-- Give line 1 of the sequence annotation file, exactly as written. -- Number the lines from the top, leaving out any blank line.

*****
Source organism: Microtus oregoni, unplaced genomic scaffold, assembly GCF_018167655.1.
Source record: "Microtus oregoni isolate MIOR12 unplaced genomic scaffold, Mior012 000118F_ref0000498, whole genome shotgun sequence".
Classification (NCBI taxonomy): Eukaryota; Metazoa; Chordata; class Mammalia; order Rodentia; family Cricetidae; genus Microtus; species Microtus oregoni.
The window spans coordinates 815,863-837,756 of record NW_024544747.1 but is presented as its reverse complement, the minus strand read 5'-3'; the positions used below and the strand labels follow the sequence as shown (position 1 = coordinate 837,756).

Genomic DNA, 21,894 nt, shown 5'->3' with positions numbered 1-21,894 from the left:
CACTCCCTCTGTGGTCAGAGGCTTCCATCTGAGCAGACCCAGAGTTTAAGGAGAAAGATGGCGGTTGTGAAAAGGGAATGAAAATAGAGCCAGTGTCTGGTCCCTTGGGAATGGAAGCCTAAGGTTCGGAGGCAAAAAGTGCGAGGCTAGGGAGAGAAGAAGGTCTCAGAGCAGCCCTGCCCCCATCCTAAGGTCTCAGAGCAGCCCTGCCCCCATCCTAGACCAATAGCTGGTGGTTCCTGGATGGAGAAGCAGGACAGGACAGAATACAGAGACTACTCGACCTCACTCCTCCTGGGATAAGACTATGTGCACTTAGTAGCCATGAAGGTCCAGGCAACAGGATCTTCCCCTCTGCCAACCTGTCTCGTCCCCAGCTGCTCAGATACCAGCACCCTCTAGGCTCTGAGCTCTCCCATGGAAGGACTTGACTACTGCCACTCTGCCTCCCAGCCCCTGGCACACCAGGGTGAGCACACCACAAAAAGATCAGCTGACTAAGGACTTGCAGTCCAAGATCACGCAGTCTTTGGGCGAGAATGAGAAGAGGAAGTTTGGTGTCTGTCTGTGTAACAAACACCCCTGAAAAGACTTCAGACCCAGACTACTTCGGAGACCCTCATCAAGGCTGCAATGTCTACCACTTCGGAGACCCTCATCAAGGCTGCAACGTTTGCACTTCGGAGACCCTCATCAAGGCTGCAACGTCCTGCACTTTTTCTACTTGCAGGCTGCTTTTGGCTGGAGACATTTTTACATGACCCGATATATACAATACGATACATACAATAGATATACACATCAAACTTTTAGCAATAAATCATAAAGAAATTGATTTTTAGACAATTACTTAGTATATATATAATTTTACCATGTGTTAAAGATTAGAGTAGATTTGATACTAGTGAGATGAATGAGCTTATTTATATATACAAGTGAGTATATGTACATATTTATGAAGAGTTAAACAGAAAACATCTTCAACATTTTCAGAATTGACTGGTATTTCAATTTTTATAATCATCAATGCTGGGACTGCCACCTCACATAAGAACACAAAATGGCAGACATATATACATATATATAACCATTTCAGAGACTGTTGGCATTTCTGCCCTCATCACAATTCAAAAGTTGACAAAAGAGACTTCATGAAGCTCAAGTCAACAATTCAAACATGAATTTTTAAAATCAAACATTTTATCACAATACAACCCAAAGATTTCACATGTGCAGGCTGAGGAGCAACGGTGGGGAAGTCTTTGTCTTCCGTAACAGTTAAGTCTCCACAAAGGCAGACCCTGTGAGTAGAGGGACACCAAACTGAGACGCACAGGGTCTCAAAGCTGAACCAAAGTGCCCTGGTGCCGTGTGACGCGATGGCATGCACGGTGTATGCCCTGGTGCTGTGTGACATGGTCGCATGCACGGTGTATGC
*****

Source organism: Microtus oregoni, unplaced genomic scaffold, assembly GCF_018167655.1.